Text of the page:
Serenbe Community Wastewater Collection, Treatment and Reuse System
Located within a half-hour’s drive from Atlanta’s Hartsfield-Jackson International Airport, the 100-acre Serenebe community is a model for the future of balanced development in the U.S. Focused on land preservation, agriculture, energy efficiency, green and high density building, walkability, arts and culture, and community living for multiple generations, the development includes private residential homes, commercial space, art galleries, original shops, stables, and a 20-room inn with conference facilities.
Serenbe’s land plan calls for the preservation of at least 70% of its acreage while accommodating as many, or more people as traditional subdivision-style developments, which typically disturb nearly 80%. 30 acres are devoted to farming. The Serenbe Farm is certified organic and biodynamic, with a thriving CSA program and Saturday markets. Dubbed “Sonoma for the New South” by the New York Times, the community is home to three thriving restaurants.
Biohabitats designed and permitted a community wastewater collection, treatment and reuse system that is in keeping with the development’s environmental stewardship goals. A small diameter collection system minimized construction impact and damage to the environment by following the topography of the land and being kept within the roadways. The system consists of primary treatment (septic tanks at each home), subsurface flow constructed wetlands, recirculating sand filters and UV disinfection. Treated wastewater, reclaimed water, is supplied to a subsurface irrigation system in a beautiful pasture in the landscape.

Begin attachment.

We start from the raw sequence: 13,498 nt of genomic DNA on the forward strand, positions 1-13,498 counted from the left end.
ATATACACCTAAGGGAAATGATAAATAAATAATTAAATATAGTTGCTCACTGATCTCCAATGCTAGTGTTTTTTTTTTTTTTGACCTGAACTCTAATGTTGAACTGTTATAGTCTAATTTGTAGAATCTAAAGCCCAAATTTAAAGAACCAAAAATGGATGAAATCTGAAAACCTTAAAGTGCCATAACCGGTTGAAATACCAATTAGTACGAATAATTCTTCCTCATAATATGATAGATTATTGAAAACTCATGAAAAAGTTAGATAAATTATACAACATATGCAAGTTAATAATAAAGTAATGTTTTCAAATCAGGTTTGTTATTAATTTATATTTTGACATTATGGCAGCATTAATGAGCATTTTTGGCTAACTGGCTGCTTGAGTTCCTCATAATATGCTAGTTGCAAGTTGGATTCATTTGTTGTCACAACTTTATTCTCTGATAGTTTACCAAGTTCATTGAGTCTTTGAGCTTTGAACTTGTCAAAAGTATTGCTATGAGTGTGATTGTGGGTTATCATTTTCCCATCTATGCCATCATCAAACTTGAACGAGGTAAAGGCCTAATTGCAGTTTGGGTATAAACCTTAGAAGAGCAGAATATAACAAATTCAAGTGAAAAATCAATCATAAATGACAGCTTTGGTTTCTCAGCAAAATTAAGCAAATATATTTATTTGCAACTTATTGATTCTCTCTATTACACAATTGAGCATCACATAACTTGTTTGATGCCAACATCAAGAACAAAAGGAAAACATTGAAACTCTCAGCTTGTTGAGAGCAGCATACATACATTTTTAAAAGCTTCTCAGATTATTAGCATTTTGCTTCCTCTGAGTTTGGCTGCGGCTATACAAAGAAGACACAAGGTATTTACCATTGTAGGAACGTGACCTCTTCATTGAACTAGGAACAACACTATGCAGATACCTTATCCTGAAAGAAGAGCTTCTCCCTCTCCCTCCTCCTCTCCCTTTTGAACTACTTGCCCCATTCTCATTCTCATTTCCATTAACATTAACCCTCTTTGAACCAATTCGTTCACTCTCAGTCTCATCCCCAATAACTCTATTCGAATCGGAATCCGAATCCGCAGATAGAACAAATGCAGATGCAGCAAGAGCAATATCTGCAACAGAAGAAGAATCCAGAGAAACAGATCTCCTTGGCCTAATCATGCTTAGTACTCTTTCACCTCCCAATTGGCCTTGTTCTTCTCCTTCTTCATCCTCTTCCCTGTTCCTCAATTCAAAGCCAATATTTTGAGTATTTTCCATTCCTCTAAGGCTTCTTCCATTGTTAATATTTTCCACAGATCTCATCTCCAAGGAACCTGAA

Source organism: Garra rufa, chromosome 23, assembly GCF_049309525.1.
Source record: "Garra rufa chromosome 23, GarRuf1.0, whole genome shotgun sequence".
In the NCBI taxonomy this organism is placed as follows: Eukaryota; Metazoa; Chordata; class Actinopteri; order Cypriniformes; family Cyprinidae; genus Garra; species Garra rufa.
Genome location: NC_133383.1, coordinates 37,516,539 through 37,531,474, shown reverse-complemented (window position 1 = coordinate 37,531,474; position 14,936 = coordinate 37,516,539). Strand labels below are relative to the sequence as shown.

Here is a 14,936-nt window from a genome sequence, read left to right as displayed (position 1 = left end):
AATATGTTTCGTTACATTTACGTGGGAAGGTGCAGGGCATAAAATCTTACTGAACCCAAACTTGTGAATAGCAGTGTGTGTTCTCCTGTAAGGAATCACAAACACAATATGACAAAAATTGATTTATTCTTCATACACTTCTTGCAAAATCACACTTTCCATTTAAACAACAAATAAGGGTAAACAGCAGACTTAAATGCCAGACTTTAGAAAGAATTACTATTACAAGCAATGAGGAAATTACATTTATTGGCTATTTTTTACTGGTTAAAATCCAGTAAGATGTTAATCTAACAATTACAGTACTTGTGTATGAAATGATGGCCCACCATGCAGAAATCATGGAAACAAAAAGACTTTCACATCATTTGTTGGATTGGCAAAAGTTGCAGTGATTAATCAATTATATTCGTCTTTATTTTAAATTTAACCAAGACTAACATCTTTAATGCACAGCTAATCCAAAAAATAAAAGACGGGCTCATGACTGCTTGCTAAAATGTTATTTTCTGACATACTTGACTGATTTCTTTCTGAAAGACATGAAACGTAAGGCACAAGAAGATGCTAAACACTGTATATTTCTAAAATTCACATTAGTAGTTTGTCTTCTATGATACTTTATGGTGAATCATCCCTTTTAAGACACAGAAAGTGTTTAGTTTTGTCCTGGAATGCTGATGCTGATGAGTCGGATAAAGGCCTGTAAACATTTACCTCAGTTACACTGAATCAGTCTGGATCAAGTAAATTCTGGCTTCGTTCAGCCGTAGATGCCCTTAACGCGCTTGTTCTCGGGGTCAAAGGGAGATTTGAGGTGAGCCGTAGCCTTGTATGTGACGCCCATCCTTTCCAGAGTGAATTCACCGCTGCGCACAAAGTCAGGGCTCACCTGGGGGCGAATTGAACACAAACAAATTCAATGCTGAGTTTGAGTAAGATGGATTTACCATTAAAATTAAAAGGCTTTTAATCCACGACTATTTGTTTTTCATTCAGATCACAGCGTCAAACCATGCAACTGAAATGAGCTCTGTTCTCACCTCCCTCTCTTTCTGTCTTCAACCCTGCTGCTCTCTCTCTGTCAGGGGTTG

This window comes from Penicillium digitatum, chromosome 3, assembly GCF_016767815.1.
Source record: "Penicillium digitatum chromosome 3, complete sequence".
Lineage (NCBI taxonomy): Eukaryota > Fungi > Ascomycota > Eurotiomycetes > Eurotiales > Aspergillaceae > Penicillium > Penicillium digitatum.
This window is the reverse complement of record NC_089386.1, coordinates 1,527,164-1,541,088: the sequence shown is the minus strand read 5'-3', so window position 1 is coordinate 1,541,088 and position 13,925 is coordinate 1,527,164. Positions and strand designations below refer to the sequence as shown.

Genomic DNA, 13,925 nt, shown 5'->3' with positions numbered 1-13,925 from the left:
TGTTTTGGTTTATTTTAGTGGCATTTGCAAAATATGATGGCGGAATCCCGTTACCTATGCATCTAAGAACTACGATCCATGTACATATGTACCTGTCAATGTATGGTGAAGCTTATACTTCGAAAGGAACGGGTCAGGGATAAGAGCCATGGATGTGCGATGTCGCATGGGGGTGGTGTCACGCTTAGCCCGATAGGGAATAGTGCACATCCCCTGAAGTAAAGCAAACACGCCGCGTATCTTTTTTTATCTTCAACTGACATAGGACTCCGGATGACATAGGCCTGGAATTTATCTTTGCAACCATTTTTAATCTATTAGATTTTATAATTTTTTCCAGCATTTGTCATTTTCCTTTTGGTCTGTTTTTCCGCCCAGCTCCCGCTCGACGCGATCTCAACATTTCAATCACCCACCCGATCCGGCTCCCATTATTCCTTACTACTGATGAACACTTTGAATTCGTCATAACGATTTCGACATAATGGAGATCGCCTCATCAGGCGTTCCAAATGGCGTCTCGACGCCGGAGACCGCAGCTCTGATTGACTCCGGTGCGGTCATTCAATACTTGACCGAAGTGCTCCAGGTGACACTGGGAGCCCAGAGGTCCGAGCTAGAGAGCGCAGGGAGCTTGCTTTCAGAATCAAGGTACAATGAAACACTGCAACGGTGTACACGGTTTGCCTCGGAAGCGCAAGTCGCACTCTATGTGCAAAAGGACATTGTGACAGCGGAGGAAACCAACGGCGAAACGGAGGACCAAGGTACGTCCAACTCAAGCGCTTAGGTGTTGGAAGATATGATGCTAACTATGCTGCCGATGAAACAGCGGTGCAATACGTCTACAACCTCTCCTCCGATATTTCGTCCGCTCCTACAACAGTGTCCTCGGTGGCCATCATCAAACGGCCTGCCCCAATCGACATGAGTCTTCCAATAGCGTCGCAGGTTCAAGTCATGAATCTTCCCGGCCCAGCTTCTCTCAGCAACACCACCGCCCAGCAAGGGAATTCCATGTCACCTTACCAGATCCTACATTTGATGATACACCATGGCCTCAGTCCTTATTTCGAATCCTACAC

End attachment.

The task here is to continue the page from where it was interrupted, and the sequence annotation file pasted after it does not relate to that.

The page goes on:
The current operating system has approximately 30,000 gallons per day. As additional phases of the project are developed, additional collection treatment system will go on line. Future systems will include a reuse water system that will deliver a non potable supply for landscape irrigation and toilet flushing throughout the development.
Serenebe has garnered numerous awards, including The Atlanta chapter of the Urban Land Institute’s inaugural Sustainability Award, the Atlanta Regional Commission’s “Development of Excellence.” In 2008, it was named by EarthCraft Development of the Year.